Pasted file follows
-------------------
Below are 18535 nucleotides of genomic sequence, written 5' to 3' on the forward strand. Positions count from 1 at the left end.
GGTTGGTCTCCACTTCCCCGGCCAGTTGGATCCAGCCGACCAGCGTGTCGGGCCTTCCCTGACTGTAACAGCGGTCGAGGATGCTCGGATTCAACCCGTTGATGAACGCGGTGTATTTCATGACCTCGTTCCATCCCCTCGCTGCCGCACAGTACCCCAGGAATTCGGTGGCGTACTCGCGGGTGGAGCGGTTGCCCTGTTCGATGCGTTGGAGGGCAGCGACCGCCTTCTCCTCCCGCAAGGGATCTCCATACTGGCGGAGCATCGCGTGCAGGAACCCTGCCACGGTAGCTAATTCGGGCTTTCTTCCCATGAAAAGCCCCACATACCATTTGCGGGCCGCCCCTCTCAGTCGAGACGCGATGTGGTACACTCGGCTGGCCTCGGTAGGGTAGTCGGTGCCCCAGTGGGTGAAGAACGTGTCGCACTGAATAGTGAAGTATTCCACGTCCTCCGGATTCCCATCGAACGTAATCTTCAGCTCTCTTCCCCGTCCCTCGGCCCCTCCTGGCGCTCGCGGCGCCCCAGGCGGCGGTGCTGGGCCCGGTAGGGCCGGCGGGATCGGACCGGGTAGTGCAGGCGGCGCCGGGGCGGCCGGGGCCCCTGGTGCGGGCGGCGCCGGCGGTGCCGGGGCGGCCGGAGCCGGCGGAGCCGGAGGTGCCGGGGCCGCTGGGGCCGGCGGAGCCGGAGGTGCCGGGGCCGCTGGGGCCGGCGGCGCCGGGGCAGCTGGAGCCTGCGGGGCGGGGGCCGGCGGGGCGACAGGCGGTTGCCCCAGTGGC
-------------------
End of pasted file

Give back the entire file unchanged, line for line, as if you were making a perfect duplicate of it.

Below are 18535 nucleotides of genomic sequence, written 5' to 3' on the forward strand. Positions count from 1 at the left end.
GGTTGGTCTCCACTTCCCCGGCCAGTTGGATCCAGCCGACCAGCGTGTCGGGCCTTCCCTGACTGTAACAGCGGTCGAGGATGCTCGGATTCAACCCGTTGATGAACGCGGTGTATTTCATGACCTCGTTCCATCCCCTCGCTGCCGCACAGTACCCCAGGAATTCGGTGGCGTACTCGCGGGTGGAGCGGTTGCCCTGTTCGATGCGTTGGAGGGCAGCGACCGCCTTCTCCTCCCGCAAGGGATCTCCATACTGGCGGAGCATCGCGTGCAGGAACCCTGCCACGGTAGCTAATTCGGGCTTTCTTCCCATGAAAAGCCCCACATACCATTTGCGGGCCGCCCCTCTCAGTCGAGACGCGATGTGGTACACTCGGCTGGCCTCGGTAGGGTAGTCGGTGCCCCAGTGGGTGAAGAACGTGTCGCACTGAATAGTGAAGTATTCCACGTCCTCCGGATTCCCATCGAACGTAATCTTCAGCTCTCTTCCCCGTCCCTCGGCCCCTCCTGGCGCTCGCGGCGCCCCAGGCGGCGGTGCTGGGCCCGGTAGGGCCGGCGGGATCGGACCGGGTAGTGCAGGCGGCGCCGGGGCGGCCGGGGCCCCTGGTGCGGGCGGCGCCGGCGGTGCCGGGGCGGCCGGAGCCGGCGGAGCCGGAGGTGCCGGGGCCGCTGGGGCCGGCGGAGCCGGAGGTGCCGGGGCCGCTGGGGCCGGCGGCGCCGGGGCAGCTGGAGCCTGCGGGGCGGGGGCCGGCGGGGCGACAGGCGGTTGCCCCAGTGGC